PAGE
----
Michelle Alexander, The New Jim Crow
A book about the dysfunctionality of the American criminal justice system, and how it (mostly based on the War On (Some) Drugs) functions as a social control system that keeps black (and brown) Americans in the position of second-class citizens. Overall I found it was nothing I hadn’t heard before, but having it all in one book, with all the connections drawn, was illuminating. Alexander says she hopes that this will open a dialogue about the problem, rather than being the definitive work on the subject, and I hope that it does, because I don’t see any way of fixing the problem without replacing all our legislators with pod people who believe in rehabilitation over punishment.
Ellis Peters, Monk’s Hood
More Cadfael! (I find Cadfael strangely soothing.) I did not have the redundancy problem with this book that I had with the last one, largely because the ending of Monk’s Hood the TV adaptation is completely different than the ending of Monk’s Hood the novel. For one thing, the novel has much more Welshness. (I should get my sister to read these, she studied abroad in Wales and has become very fond of the place.) Cadfael is also causing me to dig up more histories about twelfth century Britain – did you know about the war between King Stephen and the Empress Maude?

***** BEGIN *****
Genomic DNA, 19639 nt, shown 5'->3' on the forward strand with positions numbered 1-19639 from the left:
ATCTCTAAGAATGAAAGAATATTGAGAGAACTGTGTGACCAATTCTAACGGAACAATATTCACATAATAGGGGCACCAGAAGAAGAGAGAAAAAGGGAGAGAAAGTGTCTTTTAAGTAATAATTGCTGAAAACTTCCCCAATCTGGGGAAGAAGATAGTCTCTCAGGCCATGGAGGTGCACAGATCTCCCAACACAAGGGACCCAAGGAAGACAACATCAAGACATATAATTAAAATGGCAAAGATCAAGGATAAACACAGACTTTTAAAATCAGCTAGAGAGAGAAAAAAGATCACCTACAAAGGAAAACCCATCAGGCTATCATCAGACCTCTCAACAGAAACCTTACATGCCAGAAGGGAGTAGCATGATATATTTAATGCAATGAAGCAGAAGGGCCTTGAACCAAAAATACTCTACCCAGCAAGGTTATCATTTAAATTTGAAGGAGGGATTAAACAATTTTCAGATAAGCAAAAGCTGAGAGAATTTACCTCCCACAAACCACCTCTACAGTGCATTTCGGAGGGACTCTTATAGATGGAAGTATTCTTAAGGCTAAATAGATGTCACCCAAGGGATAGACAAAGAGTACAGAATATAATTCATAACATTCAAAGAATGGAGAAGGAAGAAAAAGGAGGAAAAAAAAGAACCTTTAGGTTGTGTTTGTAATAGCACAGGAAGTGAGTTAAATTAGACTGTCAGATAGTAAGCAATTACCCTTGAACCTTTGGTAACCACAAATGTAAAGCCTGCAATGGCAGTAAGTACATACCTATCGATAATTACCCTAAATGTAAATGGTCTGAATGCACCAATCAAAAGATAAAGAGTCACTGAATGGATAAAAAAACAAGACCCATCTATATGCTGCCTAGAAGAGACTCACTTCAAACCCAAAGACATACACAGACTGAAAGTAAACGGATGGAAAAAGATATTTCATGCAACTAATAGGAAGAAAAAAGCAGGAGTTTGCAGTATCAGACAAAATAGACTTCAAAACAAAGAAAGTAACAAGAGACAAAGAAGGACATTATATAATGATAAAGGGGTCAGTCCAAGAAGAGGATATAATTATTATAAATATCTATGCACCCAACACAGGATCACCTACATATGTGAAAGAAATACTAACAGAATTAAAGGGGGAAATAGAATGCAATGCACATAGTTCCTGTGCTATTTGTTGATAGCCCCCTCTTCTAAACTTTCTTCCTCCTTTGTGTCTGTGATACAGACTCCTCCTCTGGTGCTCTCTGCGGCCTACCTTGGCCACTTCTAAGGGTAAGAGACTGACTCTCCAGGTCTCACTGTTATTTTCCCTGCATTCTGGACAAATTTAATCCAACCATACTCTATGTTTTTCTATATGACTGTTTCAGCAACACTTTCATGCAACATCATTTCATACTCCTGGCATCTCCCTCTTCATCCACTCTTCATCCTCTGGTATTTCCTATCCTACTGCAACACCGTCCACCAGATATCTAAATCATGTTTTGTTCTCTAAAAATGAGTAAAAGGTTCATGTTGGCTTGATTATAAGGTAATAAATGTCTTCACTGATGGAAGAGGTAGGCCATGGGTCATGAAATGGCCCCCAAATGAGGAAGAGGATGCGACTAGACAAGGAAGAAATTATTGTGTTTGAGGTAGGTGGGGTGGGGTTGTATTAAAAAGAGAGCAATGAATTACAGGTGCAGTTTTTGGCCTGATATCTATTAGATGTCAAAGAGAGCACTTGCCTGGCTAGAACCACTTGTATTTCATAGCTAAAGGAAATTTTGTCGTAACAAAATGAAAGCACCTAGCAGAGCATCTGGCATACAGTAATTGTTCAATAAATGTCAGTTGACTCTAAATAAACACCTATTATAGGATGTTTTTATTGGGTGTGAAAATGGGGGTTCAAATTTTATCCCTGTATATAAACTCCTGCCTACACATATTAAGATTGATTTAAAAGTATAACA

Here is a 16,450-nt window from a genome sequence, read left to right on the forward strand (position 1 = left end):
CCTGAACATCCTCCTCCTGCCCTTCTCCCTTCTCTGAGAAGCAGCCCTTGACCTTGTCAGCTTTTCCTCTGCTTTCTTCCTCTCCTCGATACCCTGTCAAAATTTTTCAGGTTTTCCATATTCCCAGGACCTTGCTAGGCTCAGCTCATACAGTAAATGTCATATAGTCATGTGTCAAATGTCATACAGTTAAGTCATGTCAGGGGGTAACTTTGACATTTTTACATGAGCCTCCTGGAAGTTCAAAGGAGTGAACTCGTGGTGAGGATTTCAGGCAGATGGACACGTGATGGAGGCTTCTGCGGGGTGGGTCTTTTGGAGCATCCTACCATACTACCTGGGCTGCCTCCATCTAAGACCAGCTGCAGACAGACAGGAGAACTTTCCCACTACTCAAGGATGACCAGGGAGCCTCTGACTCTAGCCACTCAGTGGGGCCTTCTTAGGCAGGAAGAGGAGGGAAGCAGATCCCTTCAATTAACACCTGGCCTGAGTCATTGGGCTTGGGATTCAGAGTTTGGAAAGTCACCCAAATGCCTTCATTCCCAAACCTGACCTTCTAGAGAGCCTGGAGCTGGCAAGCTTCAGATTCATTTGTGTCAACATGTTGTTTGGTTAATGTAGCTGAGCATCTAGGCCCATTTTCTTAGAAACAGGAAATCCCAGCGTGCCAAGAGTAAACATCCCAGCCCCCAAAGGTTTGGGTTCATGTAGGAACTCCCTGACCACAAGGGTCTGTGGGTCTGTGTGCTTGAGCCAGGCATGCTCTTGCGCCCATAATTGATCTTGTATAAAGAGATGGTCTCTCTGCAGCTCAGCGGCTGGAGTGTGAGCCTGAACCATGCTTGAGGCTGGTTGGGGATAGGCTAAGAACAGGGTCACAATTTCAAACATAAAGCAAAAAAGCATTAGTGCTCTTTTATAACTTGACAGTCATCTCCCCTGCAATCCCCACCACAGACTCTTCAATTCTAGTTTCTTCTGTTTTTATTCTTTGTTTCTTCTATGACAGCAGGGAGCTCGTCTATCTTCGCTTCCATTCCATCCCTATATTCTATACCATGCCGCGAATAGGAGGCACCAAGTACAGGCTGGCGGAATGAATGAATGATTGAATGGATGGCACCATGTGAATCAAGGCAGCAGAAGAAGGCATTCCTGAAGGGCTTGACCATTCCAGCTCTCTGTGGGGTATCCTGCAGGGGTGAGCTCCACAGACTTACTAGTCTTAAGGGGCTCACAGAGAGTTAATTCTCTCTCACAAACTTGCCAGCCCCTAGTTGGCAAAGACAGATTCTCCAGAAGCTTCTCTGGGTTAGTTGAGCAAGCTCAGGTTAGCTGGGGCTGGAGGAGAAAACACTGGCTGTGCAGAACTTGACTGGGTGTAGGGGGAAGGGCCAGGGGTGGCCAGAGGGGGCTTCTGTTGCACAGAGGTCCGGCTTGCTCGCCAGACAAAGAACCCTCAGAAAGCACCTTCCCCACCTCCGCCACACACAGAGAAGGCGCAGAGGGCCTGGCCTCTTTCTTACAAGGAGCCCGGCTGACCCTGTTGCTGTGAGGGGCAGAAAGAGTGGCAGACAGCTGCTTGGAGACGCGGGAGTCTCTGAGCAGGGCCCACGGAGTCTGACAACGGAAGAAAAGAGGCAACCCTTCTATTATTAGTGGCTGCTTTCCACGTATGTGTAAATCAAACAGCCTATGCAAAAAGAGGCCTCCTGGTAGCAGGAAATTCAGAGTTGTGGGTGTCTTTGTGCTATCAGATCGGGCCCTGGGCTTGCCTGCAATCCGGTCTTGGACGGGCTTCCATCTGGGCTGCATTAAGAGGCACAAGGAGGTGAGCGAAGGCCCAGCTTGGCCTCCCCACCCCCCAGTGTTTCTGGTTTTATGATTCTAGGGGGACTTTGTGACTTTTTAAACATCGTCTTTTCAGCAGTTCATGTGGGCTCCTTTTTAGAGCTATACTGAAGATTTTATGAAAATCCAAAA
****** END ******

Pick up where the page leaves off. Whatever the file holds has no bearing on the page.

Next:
(I’ve been so busy with my 30 Days of Books posts, I’ve been neglecting to post about my latest reads. Ooops.)
Cherie Priest, Not Flesh nor Feathers
Last in the Eden Moore series, and still awesome. Now with zombies! This book is pretty apocalyptic, what with the flood of Chattanooga and the undead coming out of the darkness — not to eat people, in this case, but at the behest of an angry twelve-year-old ghost who can’t be stopped or comforted. I love the…well, the realism, for lack of a better word, of Priest’s ghosts. They act just like people do, only more frustrated, because they’re dead.
Tom Vanderbilt, Traffic